Report: Court documents reveal former NHL player treated concussion with ice bag

Rudy Poeschek (left) reportedly used a bag of ice to treat a concussion back in the old days.

B Bennett/Getty Images

TSN reporter Rick Westhead revealed an excerpt of a court document from the ongoing NHL concussion lawsuit on Twitter Wednesday, and the document reveals how lacking the treatment of concussions in the NHL used to be. 


Poeschek played 364 games in the NHL over 12 years, and he largely played the role of an enforcer on the ice, posting 817 penalty minutes in those 364 games. 


The 49-year-old has recently found himself in some legal trouble. In May, he pleaded guilty to one count of assault and three counts of driving while prohibited in Canada from two separate run-ins with the law in the summer of 2014. He was given a six-month conditional sentence in which he will be banned from driving and consuming alcohol as well as 45 days of jail time and a $1,500 fine for the two separate incidents. Poeschek was previously arrested eight times in three years while living in Florida in the early 2000s, per a story in Kamloops This Week.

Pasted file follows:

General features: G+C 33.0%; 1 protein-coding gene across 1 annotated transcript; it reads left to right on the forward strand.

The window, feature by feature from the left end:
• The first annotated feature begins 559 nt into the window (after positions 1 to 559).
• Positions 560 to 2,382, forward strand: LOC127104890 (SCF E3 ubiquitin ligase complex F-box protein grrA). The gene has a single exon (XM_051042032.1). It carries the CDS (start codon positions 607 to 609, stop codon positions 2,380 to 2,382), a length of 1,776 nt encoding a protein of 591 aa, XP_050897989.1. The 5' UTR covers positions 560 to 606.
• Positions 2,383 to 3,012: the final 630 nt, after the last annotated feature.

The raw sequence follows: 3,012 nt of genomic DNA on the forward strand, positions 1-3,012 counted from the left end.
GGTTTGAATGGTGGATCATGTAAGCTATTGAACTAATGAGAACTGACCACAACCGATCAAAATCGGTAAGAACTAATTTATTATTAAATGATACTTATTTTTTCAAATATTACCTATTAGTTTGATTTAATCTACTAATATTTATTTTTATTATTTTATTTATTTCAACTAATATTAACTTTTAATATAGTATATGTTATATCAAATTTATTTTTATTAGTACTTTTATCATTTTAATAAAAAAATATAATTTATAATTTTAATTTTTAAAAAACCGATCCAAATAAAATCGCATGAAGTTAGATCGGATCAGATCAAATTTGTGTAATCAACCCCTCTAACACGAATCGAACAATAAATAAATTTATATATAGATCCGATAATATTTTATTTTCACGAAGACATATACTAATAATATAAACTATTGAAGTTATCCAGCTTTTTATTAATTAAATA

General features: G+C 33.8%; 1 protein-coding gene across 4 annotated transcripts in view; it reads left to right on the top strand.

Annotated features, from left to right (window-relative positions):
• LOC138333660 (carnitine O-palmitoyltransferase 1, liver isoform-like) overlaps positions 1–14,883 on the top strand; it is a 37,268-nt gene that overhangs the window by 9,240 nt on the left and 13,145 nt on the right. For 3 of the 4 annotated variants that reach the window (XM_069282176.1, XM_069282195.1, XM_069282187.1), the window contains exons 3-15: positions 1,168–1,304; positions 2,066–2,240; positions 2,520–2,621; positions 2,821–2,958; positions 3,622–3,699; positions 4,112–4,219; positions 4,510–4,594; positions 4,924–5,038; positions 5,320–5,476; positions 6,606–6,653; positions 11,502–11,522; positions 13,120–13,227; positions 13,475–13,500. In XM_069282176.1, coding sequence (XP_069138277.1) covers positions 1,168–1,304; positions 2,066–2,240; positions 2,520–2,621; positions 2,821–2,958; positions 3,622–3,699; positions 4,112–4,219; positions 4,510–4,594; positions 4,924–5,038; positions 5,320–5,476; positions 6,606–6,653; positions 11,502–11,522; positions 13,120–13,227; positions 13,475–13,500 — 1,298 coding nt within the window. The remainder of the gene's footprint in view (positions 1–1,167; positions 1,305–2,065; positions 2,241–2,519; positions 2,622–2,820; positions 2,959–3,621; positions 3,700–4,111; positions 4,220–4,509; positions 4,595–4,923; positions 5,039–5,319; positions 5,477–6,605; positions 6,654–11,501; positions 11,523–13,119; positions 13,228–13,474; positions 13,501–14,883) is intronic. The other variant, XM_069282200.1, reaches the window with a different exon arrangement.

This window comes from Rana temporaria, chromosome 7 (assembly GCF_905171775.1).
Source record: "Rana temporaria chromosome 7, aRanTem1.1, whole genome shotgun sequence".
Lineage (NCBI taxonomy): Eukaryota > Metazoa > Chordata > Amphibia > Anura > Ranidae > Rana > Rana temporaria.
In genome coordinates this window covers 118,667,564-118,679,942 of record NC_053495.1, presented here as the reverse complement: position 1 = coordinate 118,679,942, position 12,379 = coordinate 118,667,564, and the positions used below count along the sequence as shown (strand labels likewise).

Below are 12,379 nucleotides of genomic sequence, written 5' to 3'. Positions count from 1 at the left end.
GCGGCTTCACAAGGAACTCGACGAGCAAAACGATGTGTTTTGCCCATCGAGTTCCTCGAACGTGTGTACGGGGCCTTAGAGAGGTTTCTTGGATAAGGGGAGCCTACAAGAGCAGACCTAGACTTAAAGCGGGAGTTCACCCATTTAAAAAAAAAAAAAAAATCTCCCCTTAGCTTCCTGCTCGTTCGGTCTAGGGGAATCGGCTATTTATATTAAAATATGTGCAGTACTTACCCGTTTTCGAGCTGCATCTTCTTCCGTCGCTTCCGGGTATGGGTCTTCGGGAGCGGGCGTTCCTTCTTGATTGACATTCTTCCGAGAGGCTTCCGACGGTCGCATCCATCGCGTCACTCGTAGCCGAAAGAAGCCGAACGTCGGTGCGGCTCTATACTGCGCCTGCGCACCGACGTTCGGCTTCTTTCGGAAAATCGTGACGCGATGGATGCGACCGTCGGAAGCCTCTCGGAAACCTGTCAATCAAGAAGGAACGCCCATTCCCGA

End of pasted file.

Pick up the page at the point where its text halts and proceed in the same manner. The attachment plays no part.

Because of his former status as an enforcer and repeated behavioral and emotional issues, many reporters and Poeschek himself have speculated as to whether Poeschek suffers from chronic traumatic encephalopathy (CTE), a degenerative brain disorder which researchers believe can be caused by concussions. 


"It does cross my mind," Poeschek told Kamloops This Week. "I try not to think about it too much. I probably hide what I’m thinking a lot of the time."

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The condition can currently only be diagnosed after death. Symptoms of CTE can include irritability, aggression, issues with impulse control, depression and anxiety. The condition has been found in multiple deceased athletes, especially those with a highly physical role like Poeschek. 


Poeschek told the paper that he is thinking of donating his brain to concussion and CTE researchers when he dies. 


"I think it would be a good idea," Poeschek told Kamloops This Week back in September. "Hopefully it’s no time soon. It’s something that you don’t want to think about, but it’s a good idea."


(h/t Kamloops This Week)